Cast of ‘Dune’ impresses more than plot

Written By Rachel Ross, For The Globe

3 Globes

2021’s “Dune” drew me in by the same means I’m sure it did many others: the cast. It offered me incentive to watch a movie that I anticipated being difficult to follow or completely understand, having gone through my “Hunger Games” and “Divergent” stages as a kid and knowing that complex world building that is a staple of films like these. The studio is well aware of this I’m sure, with the main poster for the film almost solely serving to show off the star-studded ensemble cast. Besides them, it offers the title of course, in sleak, futuristic lettering, as well as the movie’s tagline: “It begins.” Here lies the problem that I ended up having with “Dune”: begin is about all it does.

The film follows Paul (Timothée Chalamet) as his family, who are a form of royalty in this world, move from the planet of Caladan to Arrakis, which they have been given the opportunity to rule over, so long as they harvest its very hot commodity: “spice.” When the operation unravels by devastating means, Paul’s strength is put to the test, both mentally and physically, as he is forced to fight to stay alive and come to understand his destiny.

It became abundantly clear within the first five minutes that I was right to assume there would be a plethora of finer details and vocabulary. However, I wouldn’t say that any of it was so complicated that I was completely lost with what was going on; I managed to follow along with the main story pretty successfully.

In terms of performances, I thought everyone did fine; Timothée Chalamet is obviously the standout, which is good sometimes and bad at others. At times, he definitely does outshine his co-stars, but there will also be instances where it feels like everyone else is really trying to commit to the bit of being in this futuristic world, maybe with accents or very formal speech delivery, and he’ll act like he just hopped off the New York metro. Hearing someone say, “You good?” in a dystopian world was just a little bit unsettling. Overall, I thought he brought a good energy to the role.

Without getting into specifics, as to avoid spoilers, I feel compelled to mention my frustration towards one of the actors being extremely over-hyped and advertised for the length of screen time they actually had in the film. They were very clearly used to bait more people into seeing this movie. The advertising was very misleading for their actual role in this particular film.

As for the visuals, I would say that they were impressive in the same way all of those big budget studio movies are; they helped in building this grand world, but I wouldn’t say anything was awing or stunning. Some of the indoor locations were cool, and others just felt like vast empty spaces. In their defense, I guess there’s only so much you can do with the desert. What stood out to me more than the effects was actually the music; I thought that it provided a good aid on several occasions for making the world feel more immersive.

Then we arrive at the problem I alluded to above; my biggest gripe with this film. In the opening title sequence, the movie is presented as, “Dune: Part 1.” Clearly, they already know that they’re making more, which would be fine, if these subsequent movies weren’t used as a safety net, which they are. In my opinion, this movie does little more than set up for things to come. Maybe that will make the experience of future movies better, but it made this one feel padded and sometimes boring. I think it’s best compared to the two part finale problem that a number of series based on books have fallen victim to, from Harry Potter to Twilight to Hunger Games; they split the finale into two sections, with the first one being all set up and the second one being all action.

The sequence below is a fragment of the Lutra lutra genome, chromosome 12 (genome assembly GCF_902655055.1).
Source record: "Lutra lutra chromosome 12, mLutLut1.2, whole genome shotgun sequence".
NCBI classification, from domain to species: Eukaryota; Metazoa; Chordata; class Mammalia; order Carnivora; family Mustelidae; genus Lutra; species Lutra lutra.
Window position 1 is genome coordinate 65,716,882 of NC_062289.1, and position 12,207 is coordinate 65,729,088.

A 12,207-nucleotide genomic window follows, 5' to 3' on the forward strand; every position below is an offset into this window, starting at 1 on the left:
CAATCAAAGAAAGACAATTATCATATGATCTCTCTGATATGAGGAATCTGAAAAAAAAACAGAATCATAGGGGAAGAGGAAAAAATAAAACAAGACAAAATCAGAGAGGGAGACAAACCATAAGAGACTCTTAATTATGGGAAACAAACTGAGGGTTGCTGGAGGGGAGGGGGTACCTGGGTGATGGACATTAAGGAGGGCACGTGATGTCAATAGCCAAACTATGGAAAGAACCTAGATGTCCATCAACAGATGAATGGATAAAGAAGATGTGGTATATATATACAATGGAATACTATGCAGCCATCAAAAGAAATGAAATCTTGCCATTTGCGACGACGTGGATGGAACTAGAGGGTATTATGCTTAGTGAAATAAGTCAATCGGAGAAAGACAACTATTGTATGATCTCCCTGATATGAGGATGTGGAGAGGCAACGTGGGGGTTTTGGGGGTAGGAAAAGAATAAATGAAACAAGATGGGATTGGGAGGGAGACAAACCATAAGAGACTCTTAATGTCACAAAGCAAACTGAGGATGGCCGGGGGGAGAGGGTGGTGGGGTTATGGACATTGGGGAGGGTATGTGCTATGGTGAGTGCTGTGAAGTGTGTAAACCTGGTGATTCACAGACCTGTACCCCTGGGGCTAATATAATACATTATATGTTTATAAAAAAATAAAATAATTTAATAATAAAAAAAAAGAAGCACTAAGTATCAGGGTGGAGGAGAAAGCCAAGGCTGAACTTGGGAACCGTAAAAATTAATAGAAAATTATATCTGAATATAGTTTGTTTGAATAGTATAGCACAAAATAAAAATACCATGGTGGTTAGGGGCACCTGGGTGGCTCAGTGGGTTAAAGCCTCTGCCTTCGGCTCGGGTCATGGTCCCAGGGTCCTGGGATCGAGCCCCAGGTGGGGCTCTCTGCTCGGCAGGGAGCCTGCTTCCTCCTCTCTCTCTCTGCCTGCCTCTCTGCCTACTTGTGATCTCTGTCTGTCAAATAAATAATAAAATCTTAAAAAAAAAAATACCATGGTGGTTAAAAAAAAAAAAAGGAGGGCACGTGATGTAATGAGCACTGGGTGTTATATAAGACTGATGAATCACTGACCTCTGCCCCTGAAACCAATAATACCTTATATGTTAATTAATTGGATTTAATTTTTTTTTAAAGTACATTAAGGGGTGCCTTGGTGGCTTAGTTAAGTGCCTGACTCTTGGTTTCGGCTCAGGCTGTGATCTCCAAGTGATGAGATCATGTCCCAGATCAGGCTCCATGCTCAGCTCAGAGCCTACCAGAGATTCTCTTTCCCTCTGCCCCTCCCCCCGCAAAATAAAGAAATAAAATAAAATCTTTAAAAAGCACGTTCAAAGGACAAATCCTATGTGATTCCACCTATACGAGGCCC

Barely anything happens in the first section, besides getting all of the events they don’t want to waste time on in the second section out of the way. This felt exactly like that. It’s frustrating enough at the end of a series, and so you can imagine how much worse it would be as an introduction to one.

With that being said, I felt as though the runtime of this movie was unnecessary. It was watchable; I wasn’t eager to get it over with or anything, but it gets a little boring when you keep talking about visions of wars and battles. Instead of actually seeing any of it, we’re just walking around in the desert. They’re asking too much of your patience; the end of this movie should have been the middle. I understand that it’s an adaptation of a book, and they want to try to be authentic to the source material, but a film has different beats to hit than a book; it doesn’t really have the time to flesh things out like a book would. When it tries to, you get into a situation like this, where it comes off as padded.

Although there are certainly impressive elements of “Dune,” such as the world building and most of the performances, I can’t help but feel as though it’s wasted on an installment with very little substance. It’s quantity over quality; let’s stretch it into all these movies, even if that means some of them are just shells of exposition. I would say 2021’s “Dune” is only worth a watch if you intend to stick with it for the subsequent sequels. “Dune” is currently playing in theaters, as well as streaming on HBO Max through November 21.